Analysis

Why Erling Haaland's truly special set of qualities mean he'll be no flash in the pan

Erling Haaland Dortmund

Europe's most exciting talent knows just how good he is – and he's everything that PSG aspire to be

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p.s. We jetted off to Dortmund last week for an exclusive chat with the boy wonder. Look out for it in our issue out March 5...

Erling Haaland was born this side of The Real Slim Shady by Eminem. His father was a Premier League footballer who had his career cut short by injury. Haaland Jr. is on his fourth club in four years. He's in a frontline with a Real Madrid star's younger brother and the best-kept marketing secret in English football. He scores with every other touch. But perhaps most unbelievably, his journey hasn't been scripted by EA for their story mode in FIFA 21.

Stars do not often present themselves in the manner that Haaland has. Usually, you have to squint through the fog for them; Cristiano Ronaldo didn't step out at Old Trafford as the fully-formed meteorite that bulldozed through the Premier League at his peak. Thierry Henry was once, incredibly, out of favour. Mohamed Salah has had his rejections, Raheem Sterling his setbacks.

Yet here is a Scandi superhero of a forward, with piercing blue eyes only focused on the opposition net. We're watching him grow up before our eyes. He's already a star. What could he become?

Last night's slow-burning win over Paris Saint-Germain showcased perhaps the only rival to Haaland's scarcely believable rise. We've seen this kind of thing in the form of Kylian Mbappe, so to see wonderkid vs wonderkid – a rising talent against now-household name – provided a fascinating insight to where the Dortmund striker could be in just two or three seasons' time.

It's easy to get swept away. A few goals against noteworthy opponents will do that for you; hype is a hurricane for a young player that will either engulf or empower. Having made light work of Liverpool, before taking on half of the Bundesliga, the world is starting to get carried away with Haaland. But still, doubt tells us that the journey can't possibly continue on an upward trajectory. Perhaps, it's because he makes it look so... easy.

It's fitting that Haaland should come to prove himself – again – in a tie against PSG. The Parisians aspire to be everything that's come so naturally to him: easily marketable, clinical when it matters and most of all, embodying a killer mentality.

That's been the difference for PSG since their owners focused all of their attention on Champions League immortality. Leads have been taken and fantastically squandered. Coaches who were thought to be tactical anomalies have been rendered normal, Emperor's New Clothes-style, by teams who proved to be nothing special.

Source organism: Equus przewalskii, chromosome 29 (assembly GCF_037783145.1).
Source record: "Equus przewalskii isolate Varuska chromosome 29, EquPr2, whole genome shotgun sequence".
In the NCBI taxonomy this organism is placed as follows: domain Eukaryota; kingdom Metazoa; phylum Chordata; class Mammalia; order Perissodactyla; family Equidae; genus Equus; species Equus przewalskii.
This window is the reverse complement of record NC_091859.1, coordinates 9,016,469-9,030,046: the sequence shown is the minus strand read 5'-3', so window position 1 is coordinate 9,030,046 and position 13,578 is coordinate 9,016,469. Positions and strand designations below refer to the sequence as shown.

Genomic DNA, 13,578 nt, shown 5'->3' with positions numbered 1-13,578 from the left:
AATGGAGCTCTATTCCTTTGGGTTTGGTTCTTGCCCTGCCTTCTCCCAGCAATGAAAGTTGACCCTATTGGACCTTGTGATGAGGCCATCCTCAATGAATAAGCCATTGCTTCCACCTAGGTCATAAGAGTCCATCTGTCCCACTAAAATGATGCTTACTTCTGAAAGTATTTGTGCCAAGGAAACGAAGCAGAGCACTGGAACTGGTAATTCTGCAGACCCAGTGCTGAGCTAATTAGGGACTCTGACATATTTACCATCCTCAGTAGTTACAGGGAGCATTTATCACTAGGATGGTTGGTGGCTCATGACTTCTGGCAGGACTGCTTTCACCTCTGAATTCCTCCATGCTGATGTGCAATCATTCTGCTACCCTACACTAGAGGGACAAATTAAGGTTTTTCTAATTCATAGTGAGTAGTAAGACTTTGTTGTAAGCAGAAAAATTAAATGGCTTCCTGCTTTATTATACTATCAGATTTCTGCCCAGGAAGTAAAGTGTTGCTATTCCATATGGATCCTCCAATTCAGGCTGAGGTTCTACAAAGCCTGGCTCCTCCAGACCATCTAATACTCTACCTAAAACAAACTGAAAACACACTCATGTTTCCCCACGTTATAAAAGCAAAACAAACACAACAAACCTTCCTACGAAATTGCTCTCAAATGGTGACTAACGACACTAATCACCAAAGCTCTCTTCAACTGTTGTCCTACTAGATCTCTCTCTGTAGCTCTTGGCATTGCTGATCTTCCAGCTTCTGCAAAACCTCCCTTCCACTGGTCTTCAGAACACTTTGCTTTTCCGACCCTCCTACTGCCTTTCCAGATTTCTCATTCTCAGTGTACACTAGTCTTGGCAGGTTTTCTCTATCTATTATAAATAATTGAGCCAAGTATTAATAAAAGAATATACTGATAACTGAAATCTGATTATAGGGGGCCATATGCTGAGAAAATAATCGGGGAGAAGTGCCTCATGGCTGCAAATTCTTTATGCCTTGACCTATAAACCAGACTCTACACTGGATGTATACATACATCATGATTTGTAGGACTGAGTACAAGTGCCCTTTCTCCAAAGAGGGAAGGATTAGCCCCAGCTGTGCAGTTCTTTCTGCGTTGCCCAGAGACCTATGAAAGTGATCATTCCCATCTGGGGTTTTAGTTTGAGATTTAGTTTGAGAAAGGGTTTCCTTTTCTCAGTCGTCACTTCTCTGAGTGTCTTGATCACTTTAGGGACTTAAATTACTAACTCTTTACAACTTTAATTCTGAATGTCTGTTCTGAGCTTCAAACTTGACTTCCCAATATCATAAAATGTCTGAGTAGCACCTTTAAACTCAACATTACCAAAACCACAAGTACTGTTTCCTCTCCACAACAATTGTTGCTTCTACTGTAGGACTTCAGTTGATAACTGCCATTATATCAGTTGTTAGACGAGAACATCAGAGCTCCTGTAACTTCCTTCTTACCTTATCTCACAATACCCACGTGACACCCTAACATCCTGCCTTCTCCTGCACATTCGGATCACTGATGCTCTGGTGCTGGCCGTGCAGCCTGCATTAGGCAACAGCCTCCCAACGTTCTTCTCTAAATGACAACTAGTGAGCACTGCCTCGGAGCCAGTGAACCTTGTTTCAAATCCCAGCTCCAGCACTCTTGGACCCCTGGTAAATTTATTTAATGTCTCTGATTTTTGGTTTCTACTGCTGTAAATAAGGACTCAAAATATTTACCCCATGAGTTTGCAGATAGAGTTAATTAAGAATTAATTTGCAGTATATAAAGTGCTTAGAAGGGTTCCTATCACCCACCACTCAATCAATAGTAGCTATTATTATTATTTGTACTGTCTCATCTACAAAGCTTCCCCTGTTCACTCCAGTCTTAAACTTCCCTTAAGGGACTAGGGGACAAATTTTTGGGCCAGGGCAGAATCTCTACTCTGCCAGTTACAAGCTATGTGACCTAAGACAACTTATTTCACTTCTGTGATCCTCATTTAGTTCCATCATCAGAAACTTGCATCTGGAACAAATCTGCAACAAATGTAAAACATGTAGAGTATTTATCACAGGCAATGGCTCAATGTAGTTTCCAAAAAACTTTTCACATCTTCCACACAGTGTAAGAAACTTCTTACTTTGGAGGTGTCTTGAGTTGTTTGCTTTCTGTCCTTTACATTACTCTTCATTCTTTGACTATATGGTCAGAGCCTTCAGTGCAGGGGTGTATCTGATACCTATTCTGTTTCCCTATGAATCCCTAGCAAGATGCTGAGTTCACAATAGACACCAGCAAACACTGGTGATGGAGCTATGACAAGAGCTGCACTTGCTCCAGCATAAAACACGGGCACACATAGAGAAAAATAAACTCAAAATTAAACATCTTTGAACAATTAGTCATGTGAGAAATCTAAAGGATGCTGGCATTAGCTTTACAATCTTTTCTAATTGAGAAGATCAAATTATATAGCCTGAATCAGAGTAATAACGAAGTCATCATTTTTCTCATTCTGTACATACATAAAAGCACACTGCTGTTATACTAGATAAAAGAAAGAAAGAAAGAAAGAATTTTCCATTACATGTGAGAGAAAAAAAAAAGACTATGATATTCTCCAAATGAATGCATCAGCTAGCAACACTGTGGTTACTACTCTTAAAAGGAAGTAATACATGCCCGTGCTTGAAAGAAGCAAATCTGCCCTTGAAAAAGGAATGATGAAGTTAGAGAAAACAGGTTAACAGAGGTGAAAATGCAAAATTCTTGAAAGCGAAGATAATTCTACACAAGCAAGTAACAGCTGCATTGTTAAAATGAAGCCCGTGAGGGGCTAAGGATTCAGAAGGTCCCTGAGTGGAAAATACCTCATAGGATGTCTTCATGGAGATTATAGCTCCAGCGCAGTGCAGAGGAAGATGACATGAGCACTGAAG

Most frustratingly for PSG, the club have coveted Europe's brightest winners to join their crusade – Neymar and Mbappe of course, but also Di Maria, Icardi and Keylor Navas – in their attempts to foster a winning mentality. Yet the players feel bigger than the club. The club itself feels a little like a Nike pet project. PSG are throwing their weight around, demanding to be respected, only to be held at arm's length by the Liverpools and Real Madrids of the playground.

Mbappe vs Haaland was an intriguing match-up. They're different personalities – a pacy showman and a focal point, a Frenchman who revels in embellishment, against a quiet Norwegian who does only what is required of him. But the true parallel was in their self-assurance.

Whatever separates the oil from the water in football, Erling Haaland knows he's got it. He's obviously confident. He never takes a touch too many: while so many forwards his age ramble on the ball, he uses it concisely. He's deceptively quick, because he even uses his strides wisely. He's ferocious in transition – yes, he breaks his cool when need be – and frankly, the only kind of defensive test he hasn't hurdled with ease thus far is against a deep block.

And to top it all off, he's devilishly composed. He's calm in the knowledge that he's got this; he truly believes in himself. Not just because he's trying to be positive, but because he knows the game. He has electric movement, reads the game well and is unbelievably efficient – Haaland just seems like he has great football intelligence. The talent, the physicality and the mind to be world-class. This is in his blood, after all.

PSG will likely lick their wounds, re-think and calm themselves with their away goal before they go again for their home leg. You can imagine their directors, standing in front of their galaxy of Galacticos, delivering motivational speeches. Reminding themselves why they're great.

That's the difference. Haaland has arrived straight at the top and he doesn't need to remind himself why he's so good. He already knows. And now so does everybody else.

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